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An artfully arranged still-life of a dissected hand and arm laid out over a closed book.
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Dream Anatomy

By Erika Mills ~

Ontleding des menschelyken lichaams…, Govard Bidloo and Gérard de Lairesse, 1690
National Library of Medicine #2312021R

People have studied and speculated about the innerworkings of the body for millennia, but there had been few efforts to illustrate the body’s interior before the 15th century. The advent of the printing press and subsequent print technologies influenced the burgeoning science of anatomy and helped inspire new visualizations of the body that were as breathtaking and imaginative as they were detailed and informative. In the years since then, anatomical imagery has become more realistic and served as a lens through which we conceptualize our inner reality, as well as society, culture, and the human condition. Dream Anatomy, an online exhibition from the National Library of Medicine, shows off a selection of extraordinary anatomical illustrations from 1500 to the present.

Dream Anatomy is an online adaptation of a physical 2002 exhibition curated by historian Michael Sappol, PhD, which was on display in the NLM Rotunda Gallery. This newly designed site makes the spectacular anatomical illustrations seen by visitors in person 20 years ago available digitally to contemporary audiences worldwide. In addition to items primarily from NLM’s rich collection of anatomical works, the online exhibition features a K-12 class resource and a digital gallery of 31 fully-digitized anatomical texts and illustrations.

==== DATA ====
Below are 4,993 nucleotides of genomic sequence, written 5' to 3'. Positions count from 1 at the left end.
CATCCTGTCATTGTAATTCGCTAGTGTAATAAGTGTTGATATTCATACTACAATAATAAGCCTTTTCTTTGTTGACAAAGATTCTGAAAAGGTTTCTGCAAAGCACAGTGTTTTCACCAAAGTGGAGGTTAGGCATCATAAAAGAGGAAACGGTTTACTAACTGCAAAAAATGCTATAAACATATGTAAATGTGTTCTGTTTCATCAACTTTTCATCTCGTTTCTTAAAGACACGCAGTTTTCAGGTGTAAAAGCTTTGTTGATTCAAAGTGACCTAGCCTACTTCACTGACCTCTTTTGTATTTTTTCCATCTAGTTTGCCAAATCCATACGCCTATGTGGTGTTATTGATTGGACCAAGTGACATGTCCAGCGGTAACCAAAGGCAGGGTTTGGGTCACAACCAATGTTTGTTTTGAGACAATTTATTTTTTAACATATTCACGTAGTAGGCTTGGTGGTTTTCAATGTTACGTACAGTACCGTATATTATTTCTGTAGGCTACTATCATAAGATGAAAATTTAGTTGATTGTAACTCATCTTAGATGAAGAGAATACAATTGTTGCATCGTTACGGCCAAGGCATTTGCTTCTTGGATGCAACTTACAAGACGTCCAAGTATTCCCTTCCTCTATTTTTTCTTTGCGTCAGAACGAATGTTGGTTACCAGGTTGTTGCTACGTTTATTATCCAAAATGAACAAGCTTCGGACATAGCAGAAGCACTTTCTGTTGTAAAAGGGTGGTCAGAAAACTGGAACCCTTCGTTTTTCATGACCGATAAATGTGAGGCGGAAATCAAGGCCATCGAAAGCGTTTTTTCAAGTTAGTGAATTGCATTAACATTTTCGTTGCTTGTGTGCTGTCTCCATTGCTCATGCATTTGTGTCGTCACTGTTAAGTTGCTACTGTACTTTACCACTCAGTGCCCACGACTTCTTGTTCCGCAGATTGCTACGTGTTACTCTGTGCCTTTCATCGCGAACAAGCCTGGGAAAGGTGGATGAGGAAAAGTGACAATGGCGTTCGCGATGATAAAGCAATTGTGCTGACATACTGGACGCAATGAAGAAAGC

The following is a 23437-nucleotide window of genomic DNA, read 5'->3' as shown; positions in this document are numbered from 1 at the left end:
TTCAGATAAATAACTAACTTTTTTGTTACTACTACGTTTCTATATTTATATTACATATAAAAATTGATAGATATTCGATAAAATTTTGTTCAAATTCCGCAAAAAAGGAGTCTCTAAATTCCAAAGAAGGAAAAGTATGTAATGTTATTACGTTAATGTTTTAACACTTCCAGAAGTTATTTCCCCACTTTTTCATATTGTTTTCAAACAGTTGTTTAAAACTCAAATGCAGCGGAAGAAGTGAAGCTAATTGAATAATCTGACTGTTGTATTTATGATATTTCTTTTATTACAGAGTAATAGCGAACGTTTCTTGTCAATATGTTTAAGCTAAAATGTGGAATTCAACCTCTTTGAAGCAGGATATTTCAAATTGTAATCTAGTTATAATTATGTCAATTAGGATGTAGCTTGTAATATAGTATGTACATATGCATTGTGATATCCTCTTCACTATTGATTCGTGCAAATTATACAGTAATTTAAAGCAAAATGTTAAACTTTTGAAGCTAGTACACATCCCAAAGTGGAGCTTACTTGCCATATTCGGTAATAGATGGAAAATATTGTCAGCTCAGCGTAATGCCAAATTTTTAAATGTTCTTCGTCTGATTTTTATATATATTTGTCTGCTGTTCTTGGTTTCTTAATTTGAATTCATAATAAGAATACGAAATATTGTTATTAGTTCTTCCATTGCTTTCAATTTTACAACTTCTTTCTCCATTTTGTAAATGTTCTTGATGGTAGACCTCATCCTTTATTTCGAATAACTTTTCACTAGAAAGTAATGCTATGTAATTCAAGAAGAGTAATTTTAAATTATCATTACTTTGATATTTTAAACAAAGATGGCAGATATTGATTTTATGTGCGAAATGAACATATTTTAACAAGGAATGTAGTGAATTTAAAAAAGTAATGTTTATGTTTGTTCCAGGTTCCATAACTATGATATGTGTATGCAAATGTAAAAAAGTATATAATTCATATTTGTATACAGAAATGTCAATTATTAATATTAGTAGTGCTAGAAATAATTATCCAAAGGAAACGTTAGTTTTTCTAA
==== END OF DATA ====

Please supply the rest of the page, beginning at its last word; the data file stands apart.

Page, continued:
Here are some highlights from the exhibition.

A skinless man stands and holds his skin
Anatomia del corpo humano…, Juan Valverde de Amusco, 1559
National Library of Medicine #9617625

Anatomical imagery proliferated as print technologies developed after the invention of the printing press in the 15th century. This illustration was created using copperplate engraving. An engraver copies a drawing onto the surface of a copper plate and carves the lines of the drawing into the plate using a sharp tool. Ink is applied to the carved plate to settle into the lines and excess ink is removed. The plate is then pressed onto paper, imprinting the image onto the paper. Copperplate engraving allowed for finer lines than other printing techniques of the time.

A painting-like mezzotint print of a pregnant woman looking over her shoulder, showing her musculature and the child.
Anatomie des parties de la génération de l’homme et de la femme, Jacques Fabien Gautier D’Agoty, 1773
National Library of Medicine #2671472R

In the 17th and 18th centuries, enormous books with beautiful anatomical illustrations resembling paintings in texture and style were published using methods that combined printing and etching, like mezzotint. The intended audience for these extravagant works were wealthy, learned men.

Illustration of human biological systems as industrial systems.
Der Mensch als Industriepalast, Fritz Kahn, 1926
National Library of Medicine #101439212

By 1800, much of the fantastical had been removed from medical illustration, as anatomy had transitioned into a scientific discipline. Still, imaginative anatomy continued in academic art, political cartoons, and public health imagery. In this work, German physician Fritz Kahn uses the visual metaphor of a chemical plant to demonstrate the innerworkings of the digestive and respiratory systems.

For more of Dream Anatomy, visit the exhibition online.

Erika Mills is an exhibit specialist in the Exhibition Program, History of Medicine Division of the National Library of Medicine.

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